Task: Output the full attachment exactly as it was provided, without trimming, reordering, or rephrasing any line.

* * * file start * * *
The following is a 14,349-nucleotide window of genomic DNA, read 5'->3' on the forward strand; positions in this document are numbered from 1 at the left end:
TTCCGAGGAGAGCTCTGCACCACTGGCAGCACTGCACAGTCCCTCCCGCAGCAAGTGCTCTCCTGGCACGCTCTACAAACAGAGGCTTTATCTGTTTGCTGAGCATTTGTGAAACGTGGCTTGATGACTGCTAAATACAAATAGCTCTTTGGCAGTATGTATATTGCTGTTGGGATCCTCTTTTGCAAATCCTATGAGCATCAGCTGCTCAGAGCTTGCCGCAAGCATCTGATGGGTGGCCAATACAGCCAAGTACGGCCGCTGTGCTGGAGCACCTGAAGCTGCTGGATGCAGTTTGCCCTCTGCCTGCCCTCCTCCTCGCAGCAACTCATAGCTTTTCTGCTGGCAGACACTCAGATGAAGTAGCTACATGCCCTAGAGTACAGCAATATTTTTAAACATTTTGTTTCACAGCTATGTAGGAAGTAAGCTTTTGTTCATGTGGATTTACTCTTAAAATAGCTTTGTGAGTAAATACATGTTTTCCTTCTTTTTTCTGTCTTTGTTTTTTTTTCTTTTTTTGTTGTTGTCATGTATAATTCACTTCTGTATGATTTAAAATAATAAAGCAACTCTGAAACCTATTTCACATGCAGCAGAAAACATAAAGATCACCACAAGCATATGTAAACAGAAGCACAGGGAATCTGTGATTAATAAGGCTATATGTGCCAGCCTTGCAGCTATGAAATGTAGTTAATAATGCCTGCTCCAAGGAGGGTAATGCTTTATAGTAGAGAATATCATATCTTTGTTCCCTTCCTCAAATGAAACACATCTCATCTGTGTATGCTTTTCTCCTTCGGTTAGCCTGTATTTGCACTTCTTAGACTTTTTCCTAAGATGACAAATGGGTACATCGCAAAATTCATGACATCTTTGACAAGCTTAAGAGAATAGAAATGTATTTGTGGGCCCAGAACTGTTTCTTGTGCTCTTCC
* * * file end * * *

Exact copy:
The following is a 14,349-nucleotide window of genomic DNA, read 5'->3' on the forward strand; positions in this document are numbered from 1 at the left end:
TTCCGAGGAGAGCTCTGCACCACTGGCAGCACTGCACAGTCCCTCCCGCAGCAAGTGCTCTCCTGGCACGCTCTACAAACAGAGGCTTTATCTGTTTGCTGAGCATTTGTGAAACGTGGCTTGATGACTGCTAAATACAAATAGCTCTTTGGCAGTATGTATATTGCTGTTGGGATCCTCTTTTGCAAATCCTATGAGCATCAGCTGCTCAGAGCTTGCCGCAAGCATCTGATGGGTGGCCAATACAGCCAAGTACGGCCGCTGTGCTGGAGCACCTGAAGCTGCTGGATGCAGTTTGCCCTCTGCCTGCCCTCCTCCTCGCAGCAACTCATAGCTTTTCTGCTGGCAGACACTCAGATGAAGTAGCTACATGCCCTAGAGTACAGCAATATTTTTAAACATTTTGTTTCACAGCTATGTAGGAAGTAAGCTTTTGTTCATGTGGATTTACTCTTAAAATAGCTTTGTGAGTAAATACATGTTTTCCTTCTTTTTTCTGTCTTTGTTTTTTTTTCTTTTTTTGTTGTTGTCATGTATAATTCACTTCTGTATGATTTAAAATAATAAAGCAACTCTGAAACCTATTTCACATGCAGCAGAAAACATAAAGATCACCACAAGCATATGTAAACAGAAGCACAGGGAATCTGTGATTAATAAGGCTATATGTGCCAGCCTTGCAGCTATGAAATGTAGTTAATAATGCCTGCTCCAAGGAGGGTAATGCTTTATAGTAGAGAATATCATATCTTTGTTCCCTTCCTCAAATGAAACACATCTCATCTGTGTATGCTTTTCTCCTTCGGTTAGCCTGTATTTGCACTTCTTAGACTTTTTCCTAAGATGACAAATGGGTACATCGCAAAATTCATGACATCTTTGACAAGCTTAAGAGAATAGAAATGTATTTGTGGGCCCAGAACTGTTTCTTGTGCTCTTCC